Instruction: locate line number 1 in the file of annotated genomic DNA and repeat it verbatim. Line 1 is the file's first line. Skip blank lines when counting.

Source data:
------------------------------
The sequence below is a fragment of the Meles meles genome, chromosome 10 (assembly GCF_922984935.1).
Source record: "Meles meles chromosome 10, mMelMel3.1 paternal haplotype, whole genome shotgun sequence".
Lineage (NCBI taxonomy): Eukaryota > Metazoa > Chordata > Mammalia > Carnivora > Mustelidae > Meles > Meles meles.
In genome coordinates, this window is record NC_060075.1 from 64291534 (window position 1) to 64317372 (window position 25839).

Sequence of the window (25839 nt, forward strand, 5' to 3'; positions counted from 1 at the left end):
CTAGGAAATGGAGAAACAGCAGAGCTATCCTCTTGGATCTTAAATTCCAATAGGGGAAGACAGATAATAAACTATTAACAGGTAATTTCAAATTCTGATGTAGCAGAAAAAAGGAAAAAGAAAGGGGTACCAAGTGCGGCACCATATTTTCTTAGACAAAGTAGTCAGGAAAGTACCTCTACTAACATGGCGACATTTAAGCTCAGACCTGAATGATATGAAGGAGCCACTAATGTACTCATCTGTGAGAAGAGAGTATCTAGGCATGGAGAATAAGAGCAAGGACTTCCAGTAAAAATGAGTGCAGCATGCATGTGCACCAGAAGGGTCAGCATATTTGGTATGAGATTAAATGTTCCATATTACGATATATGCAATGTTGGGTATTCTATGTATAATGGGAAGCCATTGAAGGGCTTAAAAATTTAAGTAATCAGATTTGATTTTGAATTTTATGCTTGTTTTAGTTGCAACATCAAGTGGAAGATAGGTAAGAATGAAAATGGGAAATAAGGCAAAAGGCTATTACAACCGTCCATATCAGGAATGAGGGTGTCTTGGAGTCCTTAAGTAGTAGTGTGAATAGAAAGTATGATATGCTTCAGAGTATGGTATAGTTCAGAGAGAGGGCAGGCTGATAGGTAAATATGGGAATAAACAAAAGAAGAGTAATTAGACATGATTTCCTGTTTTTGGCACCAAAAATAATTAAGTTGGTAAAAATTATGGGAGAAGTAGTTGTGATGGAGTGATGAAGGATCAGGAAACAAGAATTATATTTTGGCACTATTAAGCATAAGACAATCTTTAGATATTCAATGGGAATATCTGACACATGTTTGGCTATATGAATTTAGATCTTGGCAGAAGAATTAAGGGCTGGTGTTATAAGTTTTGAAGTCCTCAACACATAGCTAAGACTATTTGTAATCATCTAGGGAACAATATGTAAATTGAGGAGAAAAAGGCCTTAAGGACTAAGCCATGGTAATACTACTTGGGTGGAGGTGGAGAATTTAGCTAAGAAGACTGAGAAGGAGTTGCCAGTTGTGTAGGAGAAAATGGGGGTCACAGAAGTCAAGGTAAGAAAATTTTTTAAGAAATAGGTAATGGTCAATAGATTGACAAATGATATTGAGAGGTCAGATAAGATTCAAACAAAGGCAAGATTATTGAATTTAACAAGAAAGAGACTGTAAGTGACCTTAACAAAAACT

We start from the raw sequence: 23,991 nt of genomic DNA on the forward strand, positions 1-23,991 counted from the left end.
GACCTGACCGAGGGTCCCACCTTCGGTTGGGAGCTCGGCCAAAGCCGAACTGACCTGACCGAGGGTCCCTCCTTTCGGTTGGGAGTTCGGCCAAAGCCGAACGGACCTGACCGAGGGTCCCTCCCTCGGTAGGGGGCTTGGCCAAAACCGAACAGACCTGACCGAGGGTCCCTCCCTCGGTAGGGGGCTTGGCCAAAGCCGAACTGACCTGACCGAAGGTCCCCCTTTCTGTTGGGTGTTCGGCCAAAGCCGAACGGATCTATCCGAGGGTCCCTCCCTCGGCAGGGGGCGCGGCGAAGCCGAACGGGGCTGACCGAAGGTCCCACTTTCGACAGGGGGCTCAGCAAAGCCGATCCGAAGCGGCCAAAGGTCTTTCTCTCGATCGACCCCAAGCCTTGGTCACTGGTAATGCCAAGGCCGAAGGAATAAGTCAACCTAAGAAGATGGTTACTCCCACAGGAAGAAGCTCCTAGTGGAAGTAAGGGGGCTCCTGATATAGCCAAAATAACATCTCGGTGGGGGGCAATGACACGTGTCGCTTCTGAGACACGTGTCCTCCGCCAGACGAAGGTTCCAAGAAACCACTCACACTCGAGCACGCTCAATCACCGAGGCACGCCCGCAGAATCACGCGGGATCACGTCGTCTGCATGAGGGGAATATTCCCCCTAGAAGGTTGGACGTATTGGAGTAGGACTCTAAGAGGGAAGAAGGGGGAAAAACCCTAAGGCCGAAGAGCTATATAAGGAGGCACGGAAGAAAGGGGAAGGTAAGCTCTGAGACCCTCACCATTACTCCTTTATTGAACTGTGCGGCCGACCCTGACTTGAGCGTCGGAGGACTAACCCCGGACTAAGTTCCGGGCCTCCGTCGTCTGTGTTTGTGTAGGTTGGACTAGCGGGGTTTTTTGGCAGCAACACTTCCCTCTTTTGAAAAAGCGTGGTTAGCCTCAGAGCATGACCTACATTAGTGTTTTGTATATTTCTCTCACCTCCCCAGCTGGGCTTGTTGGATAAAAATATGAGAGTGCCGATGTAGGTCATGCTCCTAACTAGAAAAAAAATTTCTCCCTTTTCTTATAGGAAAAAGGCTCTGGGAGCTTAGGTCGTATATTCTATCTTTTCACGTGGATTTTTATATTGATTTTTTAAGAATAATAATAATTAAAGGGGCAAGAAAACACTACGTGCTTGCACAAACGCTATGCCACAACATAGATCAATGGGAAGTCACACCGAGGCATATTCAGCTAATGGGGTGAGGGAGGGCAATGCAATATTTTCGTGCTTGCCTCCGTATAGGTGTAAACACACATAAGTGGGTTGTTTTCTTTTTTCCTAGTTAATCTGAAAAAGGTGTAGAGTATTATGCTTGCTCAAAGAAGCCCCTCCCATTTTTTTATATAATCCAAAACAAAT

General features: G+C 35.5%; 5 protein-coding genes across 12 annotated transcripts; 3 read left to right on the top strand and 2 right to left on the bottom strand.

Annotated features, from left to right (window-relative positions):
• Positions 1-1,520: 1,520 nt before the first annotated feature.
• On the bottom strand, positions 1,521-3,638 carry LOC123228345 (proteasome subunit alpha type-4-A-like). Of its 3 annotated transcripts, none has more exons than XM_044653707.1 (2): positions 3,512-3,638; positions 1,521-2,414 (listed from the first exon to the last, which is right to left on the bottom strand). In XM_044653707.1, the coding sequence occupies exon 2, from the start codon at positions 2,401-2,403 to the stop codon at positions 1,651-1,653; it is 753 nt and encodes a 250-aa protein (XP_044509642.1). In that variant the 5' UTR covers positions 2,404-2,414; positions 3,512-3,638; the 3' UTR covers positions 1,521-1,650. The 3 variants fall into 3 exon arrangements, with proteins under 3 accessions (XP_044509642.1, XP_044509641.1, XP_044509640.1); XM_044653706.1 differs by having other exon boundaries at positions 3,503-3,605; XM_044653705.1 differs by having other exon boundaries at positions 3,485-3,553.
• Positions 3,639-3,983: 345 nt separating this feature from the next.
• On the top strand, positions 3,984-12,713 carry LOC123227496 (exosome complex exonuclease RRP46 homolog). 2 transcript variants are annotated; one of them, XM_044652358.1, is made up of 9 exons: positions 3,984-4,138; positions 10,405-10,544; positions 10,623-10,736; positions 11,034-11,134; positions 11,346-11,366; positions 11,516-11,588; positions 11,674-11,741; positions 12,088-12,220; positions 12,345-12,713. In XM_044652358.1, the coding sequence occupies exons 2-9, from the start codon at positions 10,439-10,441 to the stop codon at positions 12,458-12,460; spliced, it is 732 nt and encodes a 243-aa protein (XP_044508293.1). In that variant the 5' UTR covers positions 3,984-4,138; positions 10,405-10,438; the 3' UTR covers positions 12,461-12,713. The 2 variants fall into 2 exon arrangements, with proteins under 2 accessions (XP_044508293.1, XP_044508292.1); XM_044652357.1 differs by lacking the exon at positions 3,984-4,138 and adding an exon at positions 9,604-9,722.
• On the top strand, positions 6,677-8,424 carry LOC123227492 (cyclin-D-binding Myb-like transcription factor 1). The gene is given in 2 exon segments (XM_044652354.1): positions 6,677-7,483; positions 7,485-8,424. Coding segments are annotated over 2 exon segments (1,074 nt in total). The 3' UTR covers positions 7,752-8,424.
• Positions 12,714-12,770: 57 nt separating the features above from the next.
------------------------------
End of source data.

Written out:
The sequence below is a fragment of the Meles meles genome, chromosome 10 (assembly GCF_922984935.1).